With this control rod construction, when handle portion 12 is moved longitudinally to permit folding as described above, the upper control rodportion is withdrawn from coupling 52 thereby interrupting the control linkage. The idler sheave cannot be moved into engagement with belt 33 regardless of how the upper handle portion is manipulated and the drive connection to the tine assembly is positively interrupted while the handleis folded. When the handle is reassembled to its operative condition, the operator must positiviely locate and insert the shaped end 49 of the uppercontrol rod into holes 57 of coupling 52 and the engagement with the coupling will not be accomplished unless the handle is properly connected.These are all safeguards against improper operation of the tiller. The rods39 and 43 are rigid, as compared to cable arrangements such as bowden wires, this facilitates the making of the proper connection just discussed.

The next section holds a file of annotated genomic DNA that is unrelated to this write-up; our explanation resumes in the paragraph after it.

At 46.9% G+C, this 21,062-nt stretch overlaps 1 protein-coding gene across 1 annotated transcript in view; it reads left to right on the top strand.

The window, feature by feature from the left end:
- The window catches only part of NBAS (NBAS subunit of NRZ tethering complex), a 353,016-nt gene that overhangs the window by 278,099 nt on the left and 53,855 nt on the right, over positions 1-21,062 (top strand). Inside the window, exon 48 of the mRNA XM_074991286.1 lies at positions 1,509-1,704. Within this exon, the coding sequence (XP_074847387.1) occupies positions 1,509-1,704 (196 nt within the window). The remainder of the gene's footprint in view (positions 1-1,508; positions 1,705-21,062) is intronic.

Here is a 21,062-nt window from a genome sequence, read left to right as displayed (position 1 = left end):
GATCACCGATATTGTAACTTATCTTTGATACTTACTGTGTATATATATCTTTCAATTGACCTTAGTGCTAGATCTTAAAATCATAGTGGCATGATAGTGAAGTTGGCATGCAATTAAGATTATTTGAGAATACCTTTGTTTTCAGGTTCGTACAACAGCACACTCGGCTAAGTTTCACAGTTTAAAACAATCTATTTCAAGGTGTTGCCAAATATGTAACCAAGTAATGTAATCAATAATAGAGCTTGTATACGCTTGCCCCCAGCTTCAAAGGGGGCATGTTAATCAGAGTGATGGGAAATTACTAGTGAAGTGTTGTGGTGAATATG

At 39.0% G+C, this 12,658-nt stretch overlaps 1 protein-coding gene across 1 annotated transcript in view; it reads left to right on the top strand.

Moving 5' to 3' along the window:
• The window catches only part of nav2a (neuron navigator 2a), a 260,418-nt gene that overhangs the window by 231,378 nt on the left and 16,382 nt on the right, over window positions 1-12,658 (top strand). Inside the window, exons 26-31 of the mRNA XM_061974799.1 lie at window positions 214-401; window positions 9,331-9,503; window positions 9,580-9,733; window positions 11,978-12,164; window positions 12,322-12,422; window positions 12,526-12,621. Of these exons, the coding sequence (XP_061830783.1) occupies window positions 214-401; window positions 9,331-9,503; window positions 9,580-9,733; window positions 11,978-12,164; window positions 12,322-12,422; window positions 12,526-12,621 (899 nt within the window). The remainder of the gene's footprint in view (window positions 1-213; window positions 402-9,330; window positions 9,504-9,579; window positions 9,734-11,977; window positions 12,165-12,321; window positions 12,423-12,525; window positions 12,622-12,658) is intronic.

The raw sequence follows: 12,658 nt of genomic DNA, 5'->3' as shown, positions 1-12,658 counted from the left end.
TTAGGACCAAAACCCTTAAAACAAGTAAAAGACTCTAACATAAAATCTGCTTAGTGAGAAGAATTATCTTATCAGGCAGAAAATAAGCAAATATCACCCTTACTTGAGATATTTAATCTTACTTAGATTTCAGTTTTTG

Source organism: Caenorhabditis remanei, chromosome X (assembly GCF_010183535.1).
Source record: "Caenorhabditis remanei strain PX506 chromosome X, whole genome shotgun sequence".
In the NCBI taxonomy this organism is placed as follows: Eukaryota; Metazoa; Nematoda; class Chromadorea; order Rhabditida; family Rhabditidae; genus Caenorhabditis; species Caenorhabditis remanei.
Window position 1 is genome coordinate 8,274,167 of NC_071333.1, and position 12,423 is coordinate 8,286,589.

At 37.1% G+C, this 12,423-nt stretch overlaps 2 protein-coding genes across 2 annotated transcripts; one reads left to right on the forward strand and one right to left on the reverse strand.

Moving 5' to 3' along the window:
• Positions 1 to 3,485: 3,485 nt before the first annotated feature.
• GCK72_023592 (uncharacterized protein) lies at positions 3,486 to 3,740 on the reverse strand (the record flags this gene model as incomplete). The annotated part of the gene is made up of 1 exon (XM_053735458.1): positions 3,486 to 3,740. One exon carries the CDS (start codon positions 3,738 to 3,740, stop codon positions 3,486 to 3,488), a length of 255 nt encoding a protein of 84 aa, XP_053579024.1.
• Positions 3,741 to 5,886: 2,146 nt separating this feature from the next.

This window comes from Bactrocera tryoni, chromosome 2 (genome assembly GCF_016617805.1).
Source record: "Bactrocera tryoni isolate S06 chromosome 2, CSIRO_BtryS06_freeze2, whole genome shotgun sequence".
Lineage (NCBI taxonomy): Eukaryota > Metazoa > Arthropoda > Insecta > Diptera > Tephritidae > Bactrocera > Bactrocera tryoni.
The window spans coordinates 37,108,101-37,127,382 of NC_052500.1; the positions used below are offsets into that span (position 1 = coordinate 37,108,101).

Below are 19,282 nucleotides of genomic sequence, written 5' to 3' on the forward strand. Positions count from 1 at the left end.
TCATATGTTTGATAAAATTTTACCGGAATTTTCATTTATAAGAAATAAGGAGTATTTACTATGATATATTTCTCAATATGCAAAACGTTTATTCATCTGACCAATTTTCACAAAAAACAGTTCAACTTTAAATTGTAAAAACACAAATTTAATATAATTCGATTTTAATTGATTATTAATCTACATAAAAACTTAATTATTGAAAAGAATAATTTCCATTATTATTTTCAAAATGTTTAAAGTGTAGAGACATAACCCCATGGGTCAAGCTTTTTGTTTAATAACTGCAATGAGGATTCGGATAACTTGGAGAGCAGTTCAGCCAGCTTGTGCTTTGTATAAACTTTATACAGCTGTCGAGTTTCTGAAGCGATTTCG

Rotation of the control rod is achieved through a control handle 58 locatedat the top of the handle 8. Since the bracket and idler sheave 34 will normally fall away from the belt and will engage the belt only when positively moved in that direction, the control handle must be rotated andheld in position to establish and maintain the drive connection. Should theoperator lose his grip on the control handle for any reason, the idler willbe released and fall away from the belt interrupting the drive connection, thereby providing a "dead man" safety feature.
Although this invention has been illustrated and described in connection with a particular embodiment thereof, it will be apparent to those skilledin the art that various changes and modifications may be made therein without departing from the spirit of the invention or from the scope of the appended claims.